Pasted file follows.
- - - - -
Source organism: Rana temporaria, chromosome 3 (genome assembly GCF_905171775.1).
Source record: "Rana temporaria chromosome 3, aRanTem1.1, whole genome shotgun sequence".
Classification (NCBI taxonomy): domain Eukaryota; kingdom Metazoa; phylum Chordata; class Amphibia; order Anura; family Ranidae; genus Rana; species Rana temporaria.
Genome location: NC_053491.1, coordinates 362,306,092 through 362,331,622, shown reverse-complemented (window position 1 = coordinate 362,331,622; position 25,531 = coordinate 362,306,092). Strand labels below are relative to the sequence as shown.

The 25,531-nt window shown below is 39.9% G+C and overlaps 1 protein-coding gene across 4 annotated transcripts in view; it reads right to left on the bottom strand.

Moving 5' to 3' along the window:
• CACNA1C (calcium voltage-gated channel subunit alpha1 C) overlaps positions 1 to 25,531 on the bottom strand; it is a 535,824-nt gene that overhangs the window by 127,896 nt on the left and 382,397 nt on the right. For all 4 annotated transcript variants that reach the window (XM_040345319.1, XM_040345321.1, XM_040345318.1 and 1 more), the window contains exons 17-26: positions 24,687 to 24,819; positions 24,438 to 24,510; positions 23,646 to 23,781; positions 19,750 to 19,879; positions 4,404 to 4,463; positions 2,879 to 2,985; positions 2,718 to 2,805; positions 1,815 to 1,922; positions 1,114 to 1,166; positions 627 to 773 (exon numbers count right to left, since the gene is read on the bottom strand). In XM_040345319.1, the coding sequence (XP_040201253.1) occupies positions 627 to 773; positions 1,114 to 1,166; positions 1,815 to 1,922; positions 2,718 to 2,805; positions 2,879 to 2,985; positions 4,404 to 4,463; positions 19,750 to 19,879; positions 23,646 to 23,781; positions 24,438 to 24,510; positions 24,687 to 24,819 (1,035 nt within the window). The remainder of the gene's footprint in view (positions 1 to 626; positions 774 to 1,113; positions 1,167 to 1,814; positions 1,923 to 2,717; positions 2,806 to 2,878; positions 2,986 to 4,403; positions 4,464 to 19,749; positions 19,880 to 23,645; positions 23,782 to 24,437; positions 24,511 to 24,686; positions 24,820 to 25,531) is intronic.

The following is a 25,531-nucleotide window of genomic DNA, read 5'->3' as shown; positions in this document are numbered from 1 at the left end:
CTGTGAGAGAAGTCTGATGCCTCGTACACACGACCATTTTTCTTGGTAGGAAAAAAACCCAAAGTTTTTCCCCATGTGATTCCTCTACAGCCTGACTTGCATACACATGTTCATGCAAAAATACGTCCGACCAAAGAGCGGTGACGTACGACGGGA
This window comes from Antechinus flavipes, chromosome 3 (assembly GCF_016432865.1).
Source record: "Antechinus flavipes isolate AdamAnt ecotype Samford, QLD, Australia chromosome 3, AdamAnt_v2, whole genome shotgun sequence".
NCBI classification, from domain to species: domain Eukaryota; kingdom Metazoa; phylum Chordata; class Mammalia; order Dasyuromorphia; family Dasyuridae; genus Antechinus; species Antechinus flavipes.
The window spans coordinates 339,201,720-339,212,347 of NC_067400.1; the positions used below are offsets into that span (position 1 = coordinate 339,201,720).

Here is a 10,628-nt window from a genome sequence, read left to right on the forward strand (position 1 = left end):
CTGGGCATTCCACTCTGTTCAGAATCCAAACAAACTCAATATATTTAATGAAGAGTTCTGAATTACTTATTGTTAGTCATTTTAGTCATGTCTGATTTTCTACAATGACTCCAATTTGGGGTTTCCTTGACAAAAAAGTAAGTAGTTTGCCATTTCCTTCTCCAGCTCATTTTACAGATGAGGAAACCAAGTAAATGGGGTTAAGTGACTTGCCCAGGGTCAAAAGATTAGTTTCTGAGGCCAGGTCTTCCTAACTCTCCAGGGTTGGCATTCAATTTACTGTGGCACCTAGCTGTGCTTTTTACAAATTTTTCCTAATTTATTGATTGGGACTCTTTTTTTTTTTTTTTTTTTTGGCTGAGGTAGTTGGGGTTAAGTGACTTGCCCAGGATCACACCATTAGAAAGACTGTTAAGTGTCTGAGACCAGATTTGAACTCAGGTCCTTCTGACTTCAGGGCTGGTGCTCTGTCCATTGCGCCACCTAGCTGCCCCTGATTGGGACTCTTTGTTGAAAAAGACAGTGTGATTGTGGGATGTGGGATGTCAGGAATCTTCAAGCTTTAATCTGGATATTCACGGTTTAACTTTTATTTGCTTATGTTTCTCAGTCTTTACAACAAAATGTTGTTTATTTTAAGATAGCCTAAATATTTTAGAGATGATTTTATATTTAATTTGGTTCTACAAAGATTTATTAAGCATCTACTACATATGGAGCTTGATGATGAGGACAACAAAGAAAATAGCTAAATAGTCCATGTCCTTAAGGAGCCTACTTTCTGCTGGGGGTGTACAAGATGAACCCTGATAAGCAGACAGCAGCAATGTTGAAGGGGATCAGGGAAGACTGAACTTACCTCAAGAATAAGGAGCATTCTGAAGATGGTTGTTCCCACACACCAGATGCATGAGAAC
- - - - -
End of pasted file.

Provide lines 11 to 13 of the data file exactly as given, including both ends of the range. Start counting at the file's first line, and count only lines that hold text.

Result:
Source record: "Antechinus flavipes isolate AdamAnt ecotype Samford, QLD, Australia chromosome 3, AdamAnt_v2, whole genome shotgun sequence".
NCBI classification, from domain to species: domain Eukaryota; kingdom Metazoa; phylum Chordata; class Mammalia; order Dasyuromorphia; family Dasyuridae; genus Antechinus; species Antechinus flavipes.
The window spans coordinates 339,201,720-339,212,347 of NC_067400.1; the positions used below are offsets into that span (position 1 = coordinate 339,201,720).